In a new book from Harvard University Press, “A Mind to Stay: White Plantation, Black Homeland,” Duke professor emeritus of history Sydney Nathans includes a vivid account of the foraging by Sherman’s army of the Fairntosh Plantation, near Durham, in April, 1865, before the provisional surrender on April 18:
“The men came in waves, ten and twenty at a time. Each gang of soldiers broke ‘open locks of trunks & doors rifling them of whatever they please,’ reported (Paul) Cameron’s daughter Rebecca. ‘Some of them are drunk & they go from top to bottom of this house & have repeatedly threatened to burn it.’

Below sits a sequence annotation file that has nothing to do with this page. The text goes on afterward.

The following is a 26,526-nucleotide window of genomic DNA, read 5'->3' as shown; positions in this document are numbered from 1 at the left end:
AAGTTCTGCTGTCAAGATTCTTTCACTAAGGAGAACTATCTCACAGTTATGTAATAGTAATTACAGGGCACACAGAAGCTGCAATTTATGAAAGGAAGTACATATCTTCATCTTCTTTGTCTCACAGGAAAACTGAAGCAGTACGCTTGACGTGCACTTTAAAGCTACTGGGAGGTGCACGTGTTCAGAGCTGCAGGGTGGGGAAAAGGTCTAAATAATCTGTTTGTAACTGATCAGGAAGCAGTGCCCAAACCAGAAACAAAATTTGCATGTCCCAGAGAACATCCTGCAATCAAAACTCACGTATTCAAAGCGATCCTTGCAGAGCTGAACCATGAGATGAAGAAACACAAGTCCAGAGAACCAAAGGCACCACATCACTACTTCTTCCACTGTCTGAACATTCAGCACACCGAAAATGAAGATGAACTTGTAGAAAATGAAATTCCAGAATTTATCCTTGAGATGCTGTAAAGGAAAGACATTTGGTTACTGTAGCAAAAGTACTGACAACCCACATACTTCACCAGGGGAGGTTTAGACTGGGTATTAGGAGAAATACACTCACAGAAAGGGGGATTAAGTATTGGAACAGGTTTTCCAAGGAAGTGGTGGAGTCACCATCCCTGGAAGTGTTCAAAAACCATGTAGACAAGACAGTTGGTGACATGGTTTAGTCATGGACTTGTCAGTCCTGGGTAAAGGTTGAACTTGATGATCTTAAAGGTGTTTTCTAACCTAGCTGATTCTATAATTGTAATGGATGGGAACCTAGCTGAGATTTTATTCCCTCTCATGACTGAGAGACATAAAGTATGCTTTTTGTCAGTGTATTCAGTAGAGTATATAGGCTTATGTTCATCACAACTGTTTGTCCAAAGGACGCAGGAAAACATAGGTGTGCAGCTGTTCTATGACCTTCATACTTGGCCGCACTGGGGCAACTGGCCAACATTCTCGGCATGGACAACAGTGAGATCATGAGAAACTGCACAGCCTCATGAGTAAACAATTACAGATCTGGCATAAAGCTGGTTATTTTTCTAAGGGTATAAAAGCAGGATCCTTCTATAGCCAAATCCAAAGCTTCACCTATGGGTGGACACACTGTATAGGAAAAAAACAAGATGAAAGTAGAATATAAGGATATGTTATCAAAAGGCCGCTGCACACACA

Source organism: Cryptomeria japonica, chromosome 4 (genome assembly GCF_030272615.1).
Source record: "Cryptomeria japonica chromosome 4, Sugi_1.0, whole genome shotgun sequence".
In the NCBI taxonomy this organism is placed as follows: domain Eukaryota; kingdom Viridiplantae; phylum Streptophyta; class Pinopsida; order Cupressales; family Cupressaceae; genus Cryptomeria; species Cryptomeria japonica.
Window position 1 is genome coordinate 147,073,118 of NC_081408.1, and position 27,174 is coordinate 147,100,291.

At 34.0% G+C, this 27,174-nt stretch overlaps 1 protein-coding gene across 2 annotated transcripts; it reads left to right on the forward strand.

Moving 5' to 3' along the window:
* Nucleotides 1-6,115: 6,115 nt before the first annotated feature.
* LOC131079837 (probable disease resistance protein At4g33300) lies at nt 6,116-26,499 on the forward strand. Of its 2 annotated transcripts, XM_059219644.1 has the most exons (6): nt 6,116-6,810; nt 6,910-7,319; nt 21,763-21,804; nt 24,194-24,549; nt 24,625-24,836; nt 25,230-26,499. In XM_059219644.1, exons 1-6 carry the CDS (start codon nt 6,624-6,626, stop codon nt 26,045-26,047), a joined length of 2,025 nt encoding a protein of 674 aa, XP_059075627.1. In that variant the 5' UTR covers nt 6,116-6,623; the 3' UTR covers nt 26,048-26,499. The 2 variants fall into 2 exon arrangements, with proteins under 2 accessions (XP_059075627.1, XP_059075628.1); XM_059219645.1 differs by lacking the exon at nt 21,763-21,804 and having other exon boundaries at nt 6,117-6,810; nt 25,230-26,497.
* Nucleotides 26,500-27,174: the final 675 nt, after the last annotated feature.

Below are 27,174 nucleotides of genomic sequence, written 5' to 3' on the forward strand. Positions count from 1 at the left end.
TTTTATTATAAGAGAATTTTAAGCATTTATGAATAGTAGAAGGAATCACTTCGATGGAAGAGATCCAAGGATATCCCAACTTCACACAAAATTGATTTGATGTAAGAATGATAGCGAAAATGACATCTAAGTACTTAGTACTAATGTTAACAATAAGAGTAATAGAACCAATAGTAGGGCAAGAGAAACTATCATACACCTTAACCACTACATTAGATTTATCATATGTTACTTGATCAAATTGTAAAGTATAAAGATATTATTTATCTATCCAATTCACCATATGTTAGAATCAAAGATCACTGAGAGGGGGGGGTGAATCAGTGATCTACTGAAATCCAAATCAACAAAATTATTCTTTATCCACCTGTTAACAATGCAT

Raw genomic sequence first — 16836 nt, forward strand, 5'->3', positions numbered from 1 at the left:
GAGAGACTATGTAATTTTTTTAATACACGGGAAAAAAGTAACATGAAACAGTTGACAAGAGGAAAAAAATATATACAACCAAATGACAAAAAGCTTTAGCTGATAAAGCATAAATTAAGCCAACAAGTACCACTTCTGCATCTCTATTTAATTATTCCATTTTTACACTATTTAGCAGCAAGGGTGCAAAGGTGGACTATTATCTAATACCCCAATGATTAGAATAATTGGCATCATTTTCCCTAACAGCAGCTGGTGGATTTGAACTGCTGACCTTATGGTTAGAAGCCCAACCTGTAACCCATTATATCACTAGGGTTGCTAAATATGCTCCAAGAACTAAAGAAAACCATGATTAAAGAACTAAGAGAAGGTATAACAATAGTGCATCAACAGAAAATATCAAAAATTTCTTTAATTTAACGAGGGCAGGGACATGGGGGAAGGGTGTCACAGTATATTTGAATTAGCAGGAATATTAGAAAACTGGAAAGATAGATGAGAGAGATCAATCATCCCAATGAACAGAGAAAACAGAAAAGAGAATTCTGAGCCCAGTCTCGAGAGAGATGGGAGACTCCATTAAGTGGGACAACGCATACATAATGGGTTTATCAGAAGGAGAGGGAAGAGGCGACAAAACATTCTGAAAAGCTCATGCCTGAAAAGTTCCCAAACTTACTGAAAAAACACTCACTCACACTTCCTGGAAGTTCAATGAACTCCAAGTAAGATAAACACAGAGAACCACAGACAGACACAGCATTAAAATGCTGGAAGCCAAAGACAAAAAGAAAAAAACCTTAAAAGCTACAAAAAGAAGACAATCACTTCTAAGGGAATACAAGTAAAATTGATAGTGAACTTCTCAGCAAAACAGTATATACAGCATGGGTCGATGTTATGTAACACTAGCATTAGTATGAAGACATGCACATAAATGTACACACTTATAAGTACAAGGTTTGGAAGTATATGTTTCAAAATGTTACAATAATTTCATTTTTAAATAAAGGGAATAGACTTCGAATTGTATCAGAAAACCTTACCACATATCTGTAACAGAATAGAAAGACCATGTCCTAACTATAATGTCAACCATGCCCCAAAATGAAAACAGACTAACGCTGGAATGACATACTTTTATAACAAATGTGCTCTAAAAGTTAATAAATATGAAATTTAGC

“Rebecca Cameron Anderson, whose husband had died in battle the year before, asked one of the servants to hide a valise containing letters from her late husband. It was to no avail. The foragers raided the cabins of black workers as well as the big house, took the clothing, ransacked the suitcase, and burned the letters. The soldiers axed open the locked door to the meat house, confiscated the hams stored there, shared some with the freed people, and left with all the wagons, carts, and mules of the place. Only when the Cameron ladies appealed to the Union general in charge of maintaining order during the armistice did they get a guard – for one day – and relief from the foragers’ ‘depredations & indignities.’ ”
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